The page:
He sat down in a chair and we talked for a few minutes. He gave me the best advice I’ve ever received. He told me not to worry about the things I couldn’t do, but do the things I could do. He told me that I would be so busy doing what I could do that I wouldn’t have time to think about the things I couldn’t do.
It was great advice! As I began to get well, I focused on getting from my bed to a chair and then getting from my bed to the bathroom. Each day offered me a chance to stop and appreciate the things around me. I used to whiz by everything. I was always in a hurry to do more and more, thinking it would make me a better worker or better person. I was wrong.
I couldn’t move around too much, I was so tired, but I did notice little things around the house that were there for years, but I never really stopped to look at them. As my appetite came back, I enjoyed my food more. I ate more slowly and really got to enjoy all the flavors.
It took a year before I was back to feeling “normal”. I would be on medication for the rest of my life and I hoped my illness wouldn’t get any worse. I couldn’t go through that again. Ever! I knew in the back of my mind, I could never make the same mistake again.
A friend came over to visit me and commented on how the past year was such a waste of my life. She lamented about the fact that it was too bad I was so sick. I missed out on so much. She was wrong!
I learned a great deal from spending time by myself. I had time to really think about things, about what I wanted out of life and what I had to offer. I enjoyed little things like never before. I found out who cared for me as a friend and who didn’t. In some ways, I had to learn to re-live my life. It was a chance to start over and not make the same mistakes.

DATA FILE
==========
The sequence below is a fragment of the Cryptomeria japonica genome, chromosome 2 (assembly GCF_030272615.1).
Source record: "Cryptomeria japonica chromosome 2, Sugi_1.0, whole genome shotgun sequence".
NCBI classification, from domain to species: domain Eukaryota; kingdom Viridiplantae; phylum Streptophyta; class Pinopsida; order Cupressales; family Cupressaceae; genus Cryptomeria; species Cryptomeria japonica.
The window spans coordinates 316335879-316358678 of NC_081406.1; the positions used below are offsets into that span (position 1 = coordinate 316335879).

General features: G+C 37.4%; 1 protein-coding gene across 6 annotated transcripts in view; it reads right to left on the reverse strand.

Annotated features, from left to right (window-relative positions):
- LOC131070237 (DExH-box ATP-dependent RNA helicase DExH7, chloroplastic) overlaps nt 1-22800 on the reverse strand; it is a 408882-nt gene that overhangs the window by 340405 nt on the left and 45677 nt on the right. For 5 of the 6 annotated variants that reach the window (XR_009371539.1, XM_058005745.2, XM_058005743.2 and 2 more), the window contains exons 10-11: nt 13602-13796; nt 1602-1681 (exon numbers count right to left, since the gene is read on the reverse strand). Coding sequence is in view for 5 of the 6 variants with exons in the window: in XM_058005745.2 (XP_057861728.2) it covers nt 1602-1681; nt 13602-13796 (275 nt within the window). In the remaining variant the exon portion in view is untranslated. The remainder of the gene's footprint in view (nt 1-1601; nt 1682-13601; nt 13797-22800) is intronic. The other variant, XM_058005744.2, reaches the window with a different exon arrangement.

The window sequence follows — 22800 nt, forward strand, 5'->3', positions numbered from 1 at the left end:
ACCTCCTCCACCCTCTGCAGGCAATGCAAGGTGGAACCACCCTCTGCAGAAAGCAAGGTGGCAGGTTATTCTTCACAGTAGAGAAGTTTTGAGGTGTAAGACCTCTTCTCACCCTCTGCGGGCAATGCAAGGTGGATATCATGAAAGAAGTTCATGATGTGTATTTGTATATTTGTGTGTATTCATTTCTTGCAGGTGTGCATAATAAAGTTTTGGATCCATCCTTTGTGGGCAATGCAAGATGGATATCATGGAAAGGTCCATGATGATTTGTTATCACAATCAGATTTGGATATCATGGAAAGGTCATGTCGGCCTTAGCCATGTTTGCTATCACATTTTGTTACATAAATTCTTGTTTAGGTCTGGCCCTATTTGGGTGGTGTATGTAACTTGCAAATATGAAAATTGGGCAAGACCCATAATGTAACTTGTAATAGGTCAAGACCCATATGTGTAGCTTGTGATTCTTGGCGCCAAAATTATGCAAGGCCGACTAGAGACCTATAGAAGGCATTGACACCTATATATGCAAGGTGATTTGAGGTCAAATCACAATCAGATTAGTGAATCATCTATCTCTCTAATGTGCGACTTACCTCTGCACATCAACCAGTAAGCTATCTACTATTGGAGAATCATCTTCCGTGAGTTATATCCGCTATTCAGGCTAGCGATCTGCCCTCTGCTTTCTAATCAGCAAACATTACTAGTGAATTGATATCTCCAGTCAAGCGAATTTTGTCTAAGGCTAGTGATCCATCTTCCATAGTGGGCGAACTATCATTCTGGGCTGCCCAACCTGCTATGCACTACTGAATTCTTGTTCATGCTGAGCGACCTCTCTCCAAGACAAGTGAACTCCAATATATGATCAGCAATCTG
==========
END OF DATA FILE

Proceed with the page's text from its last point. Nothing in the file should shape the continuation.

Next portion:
I started to feel good about myself and started to take walks to strengthen my legs. I met people on the trail, who didn’t know me or my illness, but waved or smiled at me anyway. I got my confidence back to start living again.
I continued to follow doctor’s orders, but I also focused on the things I could do. With every passing day, I went a little further on my walk or tried to do something new or just took pride in how far I had come.
Since my lupus flare-up, I have become a different person. I have different interests now and see things in a different way. I decided not to return to work, but start my own virtual assistant business, so I could work from home. I’ve taught myself how to set up and run a home business, learn new technology, market my business, write a blog and use all of the skills I acquired as an administrative assistant. I even go camping in a tent, so I can relax and watch nature.
I am not as self-conscious as I was and I take things in stride. I no longer feel I have to conquer the world or compete with anyone, because I have conquered the world in many ways. I nearly died. I’ve been given a second chance and I want to make the most of it. I don’t miss the things I can’t do, because I’m too busy doing the things I can do.
Lupus actually opened my eyes to all the other possibilities out there. It has opened up a whole new world for me and all I had to do was just take the time to rest, not stress, stay calm and not get alarmed over things that really don’t matter. Having gone through all of this, I am happy and healthier than I was and I plan to stay that way.
Jo Ann is a certified freelance writer with articles published on various websites. Her blog is “My Virtual Assistant Blog – How I Got From There to Here” at http://write4yu2.wordpress.com, where she writes about a problem or condition in her life that she has overcome and that led her to start her own successful business. Her website is www.VirtualColleagueLLC.com.